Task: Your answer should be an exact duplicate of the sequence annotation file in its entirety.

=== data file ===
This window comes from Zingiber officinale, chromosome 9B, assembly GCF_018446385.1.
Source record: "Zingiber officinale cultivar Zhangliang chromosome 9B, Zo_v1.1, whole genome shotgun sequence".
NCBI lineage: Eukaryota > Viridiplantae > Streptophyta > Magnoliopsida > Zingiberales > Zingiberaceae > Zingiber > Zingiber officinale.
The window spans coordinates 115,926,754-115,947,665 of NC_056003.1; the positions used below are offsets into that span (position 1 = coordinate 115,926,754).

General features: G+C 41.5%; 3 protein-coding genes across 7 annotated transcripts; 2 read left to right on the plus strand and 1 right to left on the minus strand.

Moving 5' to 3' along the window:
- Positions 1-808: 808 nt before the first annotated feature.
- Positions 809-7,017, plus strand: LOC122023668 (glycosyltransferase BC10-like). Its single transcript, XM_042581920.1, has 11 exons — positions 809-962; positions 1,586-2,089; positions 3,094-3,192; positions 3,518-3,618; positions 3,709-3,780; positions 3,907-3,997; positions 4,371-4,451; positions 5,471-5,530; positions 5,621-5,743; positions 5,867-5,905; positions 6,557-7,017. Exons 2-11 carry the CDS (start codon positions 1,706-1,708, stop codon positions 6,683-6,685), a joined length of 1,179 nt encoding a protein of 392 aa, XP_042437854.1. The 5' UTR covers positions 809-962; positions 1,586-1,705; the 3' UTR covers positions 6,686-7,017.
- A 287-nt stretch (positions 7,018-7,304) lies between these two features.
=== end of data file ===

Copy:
This window comes from Zingiber officinale, chromosome 9B, assembly GCF_018446385.1.
Source record: "Zingiber officinale cultivar Zhangliang chromosome 9B, Zo_v1.1, whole genome shotgun sequence".
NCBI lineage: Eukaryota > Viridiplantae > Streptophyta > Magnoliopsida > Zingiberales > Zingiberaceae > Zingiber > Zingiber officinale.
The window spans coordinates 115,926,754-115,947,665 of NC_056003.1; the positions used below are offsets into that span (position 1 = coordinate 115,926,754).

General features: G+C 41.5%; 3 protein-coding genes across 7 annotated transcripts; 2 read left to right on the plus strand and 1 right to left on the minus strand.

Moving 5' to 3' along the window:
- Positions 1-808: 808 nt before the first annotated feature.
- Positions 809-7,017, plus strand: LOC122023668 (glycosyltransferase BC10-like). Its single transcript, XM_042581920.1, has 11 exons — positions 809-962; positions 1,586-2,089; positions 3,094-3,192; positions 3,518-3,618; positions 3,709-3,780; positions 3,907-3,997; positions 4,371-4,451; positions 5,471-5,530; positions 5,621-5,743; positions 5,867-5,905; positions 6,557-7,017. Exons 2-11 carry the CDS (start codon positions 1,706-1,708, stop codon positions 6,683-6,685), a joined length of 1,179 nt encoding a protein of 392 aa, XP_042437854.1. The 5' UTR covers positions 809-962; positions 1,586-1,705; the 3' UTR covers positions 6,686-7,017.
- A 287-nt stretch (positions 7,018-7,304) lies between these two features.